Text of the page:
The Three Stories of Donald Trump Jr. (So Far)

Faced with a series of ever-more-damaging reports about his meeting with a Kremlin-connected lawyer, the president’s son keeps changing his account.

Darron Cummings / AP

Figures in politics get caught lying frequently, but seldom do they get caught so quickly, and with as much panache, as Donald Trump Jr. has been caught by The New York Times over the last three days. Twice now, the businessman has offered an account of a June 9 meeting at Trump Tower, only to see the paper quickly return with reporting that suggests his account was incomplete, inaccurate, or untruthful.

Here’s the first version: On Saturday, the Times reported that the president’s eldest son had met with a Kremlin-connected lawyer at Trump Tower in June. Trump Jr. said he did not know the name of the person he was meeting ahead of time, and that the meeting had been arranged by a friend (later revealed to be the music publicist Rob Goldstone).

“We primarily discussed a program about the adoption of Russian children that was active and popular with American families years ago and was since ended by the Russian government, but it was not a campaign issue at the time and there was no follow up,” Trump Jr. said in a statement. That left unanswered why he would have included both his brother-in-law Jared Kushner and then-Trump campaign chairman Paul Manafort in such a casual (and apparently pointless) meeting.

But the Times quickly found three advisers to the White House who countered that, no, Trump Jr. had been informed ahead of time that the person he was meeting had information that could be damaging to the campaign of Hillary Clinton, Trump’s opponent in the election.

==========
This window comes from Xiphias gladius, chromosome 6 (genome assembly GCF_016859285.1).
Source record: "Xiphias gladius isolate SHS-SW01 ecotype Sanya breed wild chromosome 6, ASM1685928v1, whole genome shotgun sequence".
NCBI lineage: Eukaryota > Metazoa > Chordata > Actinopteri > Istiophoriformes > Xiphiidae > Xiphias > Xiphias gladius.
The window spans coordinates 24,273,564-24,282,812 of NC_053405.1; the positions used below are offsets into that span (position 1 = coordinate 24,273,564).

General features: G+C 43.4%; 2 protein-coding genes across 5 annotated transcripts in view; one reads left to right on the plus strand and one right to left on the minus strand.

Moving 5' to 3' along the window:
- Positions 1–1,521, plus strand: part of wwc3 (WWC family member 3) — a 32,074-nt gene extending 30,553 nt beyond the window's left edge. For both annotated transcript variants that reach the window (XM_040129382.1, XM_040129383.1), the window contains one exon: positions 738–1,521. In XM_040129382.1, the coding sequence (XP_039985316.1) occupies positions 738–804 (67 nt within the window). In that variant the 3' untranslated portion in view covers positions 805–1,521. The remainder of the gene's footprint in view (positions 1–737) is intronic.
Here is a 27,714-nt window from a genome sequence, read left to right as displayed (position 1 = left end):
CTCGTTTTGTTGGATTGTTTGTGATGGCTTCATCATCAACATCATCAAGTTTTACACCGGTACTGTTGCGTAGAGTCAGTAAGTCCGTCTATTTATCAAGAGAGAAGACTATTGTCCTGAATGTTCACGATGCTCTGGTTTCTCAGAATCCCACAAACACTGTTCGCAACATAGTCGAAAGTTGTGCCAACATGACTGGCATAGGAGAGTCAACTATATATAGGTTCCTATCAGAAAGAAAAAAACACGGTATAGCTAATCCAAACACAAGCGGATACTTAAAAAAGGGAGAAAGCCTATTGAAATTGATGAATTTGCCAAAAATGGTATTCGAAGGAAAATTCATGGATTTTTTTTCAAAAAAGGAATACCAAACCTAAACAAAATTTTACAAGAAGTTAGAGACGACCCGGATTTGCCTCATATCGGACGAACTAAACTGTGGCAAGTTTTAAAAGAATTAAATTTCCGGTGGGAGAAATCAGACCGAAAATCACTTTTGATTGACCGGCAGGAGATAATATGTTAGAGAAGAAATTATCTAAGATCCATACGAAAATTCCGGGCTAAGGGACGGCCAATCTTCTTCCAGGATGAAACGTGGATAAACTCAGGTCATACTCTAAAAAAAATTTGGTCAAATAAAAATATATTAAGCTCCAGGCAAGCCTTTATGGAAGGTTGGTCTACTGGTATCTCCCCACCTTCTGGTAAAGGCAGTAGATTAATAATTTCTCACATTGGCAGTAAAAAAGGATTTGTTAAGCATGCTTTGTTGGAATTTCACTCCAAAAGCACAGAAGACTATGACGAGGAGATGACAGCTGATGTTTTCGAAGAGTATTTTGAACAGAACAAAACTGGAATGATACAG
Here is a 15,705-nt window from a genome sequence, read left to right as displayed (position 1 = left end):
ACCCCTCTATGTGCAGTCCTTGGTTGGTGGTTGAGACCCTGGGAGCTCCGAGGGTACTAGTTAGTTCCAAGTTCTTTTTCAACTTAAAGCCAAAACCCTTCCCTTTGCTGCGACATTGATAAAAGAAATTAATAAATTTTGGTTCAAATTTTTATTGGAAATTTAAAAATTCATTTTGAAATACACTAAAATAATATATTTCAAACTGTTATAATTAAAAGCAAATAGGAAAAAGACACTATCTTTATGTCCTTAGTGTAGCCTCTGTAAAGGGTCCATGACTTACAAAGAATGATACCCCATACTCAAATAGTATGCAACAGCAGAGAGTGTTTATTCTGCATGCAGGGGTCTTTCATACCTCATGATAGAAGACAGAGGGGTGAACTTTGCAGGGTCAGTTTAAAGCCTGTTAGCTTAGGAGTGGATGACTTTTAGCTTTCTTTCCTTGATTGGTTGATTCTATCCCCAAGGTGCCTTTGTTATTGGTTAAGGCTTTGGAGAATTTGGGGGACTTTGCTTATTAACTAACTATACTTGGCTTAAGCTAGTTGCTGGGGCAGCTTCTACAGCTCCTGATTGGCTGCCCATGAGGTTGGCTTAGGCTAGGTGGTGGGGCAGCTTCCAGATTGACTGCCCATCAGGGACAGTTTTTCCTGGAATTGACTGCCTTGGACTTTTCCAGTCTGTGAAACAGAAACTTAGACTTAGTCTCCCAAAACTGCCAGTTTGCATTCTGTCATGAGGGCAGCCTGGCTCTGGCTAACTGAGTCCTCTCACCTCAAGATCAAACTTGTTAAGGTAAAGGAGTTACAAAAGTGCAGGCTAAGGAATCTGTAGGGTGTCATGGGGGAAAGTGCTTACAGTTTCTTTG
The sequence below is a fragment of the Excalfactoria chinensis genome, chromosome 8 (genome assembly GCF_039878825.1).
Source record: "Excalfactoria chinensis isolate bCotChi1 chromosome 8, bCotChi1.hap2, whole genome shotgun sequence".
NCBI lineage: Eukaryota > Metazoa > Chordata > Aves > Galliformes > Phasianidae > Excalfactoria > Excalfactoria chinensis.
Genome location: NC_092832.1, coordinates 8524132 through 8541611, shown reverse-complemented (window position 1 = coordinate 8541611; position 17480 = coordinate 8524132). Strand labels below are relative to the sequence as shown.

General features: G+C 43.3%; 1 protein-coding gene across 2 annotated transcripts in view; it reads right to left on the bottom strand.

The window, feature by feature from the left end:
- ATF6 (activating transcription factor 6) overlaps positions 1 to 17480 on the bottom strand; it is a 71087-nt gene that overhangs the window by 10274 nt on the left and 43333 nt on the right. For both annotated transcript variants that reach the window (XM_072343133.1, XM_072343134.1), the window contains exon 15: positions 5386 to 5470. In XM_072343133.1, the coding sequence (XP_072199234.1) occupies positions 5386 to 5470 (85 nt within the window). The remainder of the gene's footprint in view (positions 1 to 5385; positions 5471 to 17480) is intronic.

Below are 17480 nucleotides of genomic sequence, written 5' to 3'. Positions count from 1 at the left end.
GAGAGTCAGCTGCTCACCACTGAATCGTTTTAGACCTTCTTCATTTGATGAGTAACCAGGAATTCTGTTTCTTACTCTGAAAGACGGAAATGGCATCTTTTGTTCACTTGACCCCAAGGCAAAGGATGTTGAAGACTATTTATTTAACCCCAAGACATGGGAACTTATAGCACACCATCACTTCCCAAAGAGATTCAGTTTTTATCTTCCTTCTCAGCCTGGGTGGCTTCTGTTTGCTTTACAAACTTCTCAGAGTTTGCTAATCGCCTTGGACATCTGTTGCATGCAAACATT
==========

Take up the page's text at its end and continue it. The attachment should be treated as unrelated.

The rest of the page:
Thus Trump Jr.’s second story: Stunningly, he admitted that he was open to receiving damaging information about Clinton (and thus colluding with Russia), but said his contact simply couldn’t deliver the goods. Trump Jr. said in a fresh statement that he hadn’t been informed who he was meeting, but had been told that she would have information relevant to his father’s campaign. Once in the meeting, the lawyer, Natalia Veselnitskaya, dangled evidence that Russians were funding the Democratic National Committee and helping Clinton, but didn’t provide proof and instead talked about adoptions, frustrating Trump Jr.

This was, on its own, a landmark moment in the story of whether the Trump campaign colluded with Russian officials to influence the election, as Special Counsel Robert Mueller is investigating. If entirely true, it is the first example of someone in the Trump inner orbit at least trying to collude prior to Election Day. He had denied that he knew what was going on ahead of time, but in the process, apparently conceded the central accusation about willingness to collude.

Thus story 2A: Donald Trump Jr. tweeted Monday sarcastically suggesting that overtures like the one he received are common on campaigns. In other words, collusion is perfectly normal.

But what if it wasn’t the end of the story? Monday night, the Times struck again: Prior to the meeting, “Donald Trump Jr. was informed in an email that the material was part of a Russian government effort to aid his father’s candidacy, according to three people with knowledge of the email.”

The sourcing for this article is subtly, but perhaps consequentially, different. Rather than citing three advisers to the White House, it attributes the information to “three people with knowledge of the email,” a broader category (though one that could take in sources inside the law-enforcement or intelligence community).